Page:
Choosing subplots

Permalink

This is part of a series, 30 Days to A Stronger Novel

Picturebooks say one thing–emotionally.

Novels, on the other hand, comment on one thing from multiple perspectives and with sidetrips here and there. This means subplots. In a novel, you can take a sidetrip to act as a tour guide for a foreign land (such as the middle school across town!), to give extensive back story, or other reasons. The subplot, though, isn’t one of these sidetrips. Instead, it’s a set of cohesive actions with it’s own main characters, goals, setbacks and resolutions.

Types of Subplots

  • Main character’s secondary concerns and goals. The main character can have more than one goal, usually relating to the main goal in some way. Romantic subplots are common.
  • Secondary character’s concern and goal. One of the other characters is the hero of his/her own plot.

The key for all subplots is that they relate to the main plot and intersect with it in some way. For example, if the main plot is stopping a parent from smoking, subplots might be winning a stop-smoking poster contest, stopping single parent from dating someone, and a romance with the son of the storeowner who sells the cheapest cigarettes.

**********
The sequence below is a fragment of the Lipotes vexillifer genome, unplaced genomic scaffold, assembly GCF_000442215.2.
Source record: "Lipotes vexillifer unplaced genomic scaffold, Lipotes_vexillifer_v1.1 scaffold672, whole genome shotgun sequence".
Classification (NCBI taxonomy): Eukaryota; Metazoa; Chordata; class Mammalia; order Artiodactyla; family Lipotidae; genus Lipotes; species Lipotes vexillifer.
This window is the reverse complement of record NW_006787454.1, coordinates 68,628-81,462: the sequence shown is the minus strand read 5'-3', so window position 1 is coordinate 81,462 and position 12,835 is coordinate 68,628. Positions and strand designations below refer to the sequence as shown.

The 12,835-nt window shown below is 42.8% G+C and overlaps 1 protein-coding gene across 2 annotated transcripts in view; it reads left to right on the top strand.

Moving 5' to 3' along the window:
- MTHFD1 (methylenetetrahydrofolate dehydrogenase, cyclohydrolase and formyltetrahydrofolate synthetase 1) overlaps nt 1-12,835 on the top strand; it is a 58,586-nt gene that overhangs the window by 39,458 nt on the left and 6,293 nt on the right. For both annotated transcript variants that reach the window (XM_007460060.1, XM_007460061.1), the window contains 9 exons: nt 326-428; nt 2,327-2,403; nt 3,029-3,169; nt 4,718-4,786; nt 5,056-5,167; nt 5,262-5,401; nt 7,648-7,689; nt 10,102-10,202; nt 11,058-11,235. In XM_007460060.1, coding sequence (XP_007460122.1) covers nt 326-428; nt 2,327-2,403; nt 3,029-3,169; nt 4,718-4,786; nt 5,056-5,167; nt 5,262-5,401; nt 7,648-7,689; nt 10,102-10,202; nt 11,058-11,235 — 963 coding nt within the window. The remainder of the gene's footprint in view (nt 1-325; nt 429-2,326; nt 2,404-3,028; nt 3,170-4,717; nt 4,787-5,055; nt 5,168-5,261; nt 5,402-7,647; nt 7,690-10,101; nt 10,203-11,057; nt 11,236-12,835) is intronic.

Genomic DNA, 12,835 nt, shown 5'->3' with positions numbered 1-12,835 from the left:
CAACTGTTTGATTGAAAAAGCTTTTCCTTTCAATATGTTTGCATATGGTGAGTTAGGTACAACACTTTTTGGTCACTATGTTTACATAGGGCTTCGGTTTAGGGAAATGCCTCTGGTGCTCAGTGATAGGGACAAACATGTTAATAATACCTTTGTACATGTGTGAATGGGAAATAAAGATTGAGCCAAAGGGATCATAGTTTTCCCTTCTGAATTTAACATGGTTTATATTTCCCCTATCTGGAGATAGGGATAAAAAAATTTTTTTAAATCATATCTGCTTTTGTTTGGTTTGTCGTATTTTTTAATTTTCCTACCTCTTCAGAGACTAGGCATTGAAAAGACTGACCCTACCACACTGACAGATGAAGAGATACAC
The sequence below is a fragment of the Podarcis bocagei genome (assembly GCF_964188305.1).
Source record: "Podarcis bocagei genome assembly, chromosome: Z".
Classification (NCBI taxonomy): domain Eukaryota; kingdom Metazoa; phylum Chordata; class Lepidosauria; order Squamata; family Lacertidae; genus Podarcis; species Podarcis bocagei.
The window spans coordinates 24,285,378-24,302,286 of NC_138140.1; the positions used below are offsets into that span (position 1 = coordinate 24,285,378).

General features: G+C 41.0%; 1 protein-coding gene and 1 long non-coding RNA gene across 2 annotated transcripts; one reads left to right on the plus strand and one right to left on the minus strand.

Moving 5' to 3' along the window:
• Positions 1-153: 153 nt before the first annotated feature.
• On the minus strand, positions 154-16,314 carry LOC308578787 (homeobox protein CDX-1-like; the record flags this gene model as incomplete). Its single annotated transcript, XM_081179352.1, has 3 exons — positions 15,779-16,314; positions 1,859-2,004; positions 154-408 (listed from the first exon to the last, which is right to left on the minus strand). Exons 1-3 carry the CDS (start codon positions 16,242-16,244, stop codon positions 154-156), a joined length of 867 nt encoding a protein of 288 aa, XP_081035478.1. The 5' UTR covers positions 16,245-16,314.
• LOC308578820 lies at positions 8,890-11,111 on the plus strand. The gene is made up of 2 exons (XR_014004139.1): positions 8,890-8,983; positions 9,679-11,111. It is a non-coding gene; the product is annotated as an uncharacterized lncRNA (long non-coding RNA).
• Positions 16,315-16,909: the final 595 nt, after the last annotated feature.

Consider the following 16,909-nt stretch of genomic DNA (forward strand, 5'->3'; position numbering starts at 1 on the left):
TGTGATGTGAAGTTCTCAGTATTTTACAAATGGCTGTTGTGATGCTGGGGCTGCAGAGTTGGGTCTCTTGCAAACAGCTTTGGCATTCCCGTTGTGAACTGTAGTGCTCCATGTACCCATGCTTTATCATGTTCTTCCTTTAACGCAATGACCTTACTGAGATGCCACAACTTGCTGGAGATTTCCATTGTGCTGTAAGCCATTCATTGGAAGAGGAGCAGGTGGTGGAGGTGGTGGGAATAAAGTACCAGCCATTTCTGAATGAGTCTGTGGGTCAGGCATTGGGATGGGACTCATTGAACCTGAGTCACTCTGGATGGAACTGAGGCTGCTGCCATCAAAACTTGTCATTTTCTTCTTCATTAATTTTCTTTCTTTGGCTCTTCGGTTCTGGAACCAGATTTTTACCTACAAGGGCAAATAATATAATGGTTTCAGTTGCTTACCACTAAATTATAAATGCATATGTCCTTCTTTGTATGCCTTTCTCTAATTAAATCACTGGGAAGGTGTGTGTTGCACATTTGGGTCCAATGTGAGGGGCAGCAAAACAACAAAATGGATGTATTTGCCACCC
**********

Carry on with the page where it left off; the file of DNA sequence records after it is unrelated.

A subplot lets you comment on a side issue, show a contrasting point of view, raise the stakes in the main plot, deepen characterization through variety or contrast, provide plot twists, etc.

To plot a subplot, repeat the same steps as for the main plot, except that the subplot will be simpler, with fewer steps between the conflict and resolution.

Subplots can be introduced and resolved in just a couple chapters. For example, a chase scene that extends over three chapters in the middle of the novel could be a red herring, but gives tension for that sagging middle.

Subplots can also be introduced in the first or second chapter and have threads throughout until the end. The common practice is to resolve all subplot before the main plot, with the execption of the romance subplot, which by convention is resolved last.

Don’t let subplots be haphazard or under-developed. Give them the same thought and care you give to the main plot. Just keep them in scale to the main plot.

Don’t miss the rest of the 30 Days to a Stronger Novel series. Click here to add my RSS feed to your reading list.

Click
here to sign up for my occasional newsletter.

1 Comment
  • darkocean
    November 6, 2014

    Yay a post about subplots. Oh the developing romance is a subplot, got it. Thanks ^-^ (Shes uncomfortable with strong emotions, hugs and such.She has trust issues. ;) I’m making it hard for the secondary pov lol. (fyi, no I’m not writing my self into the book I love affection.)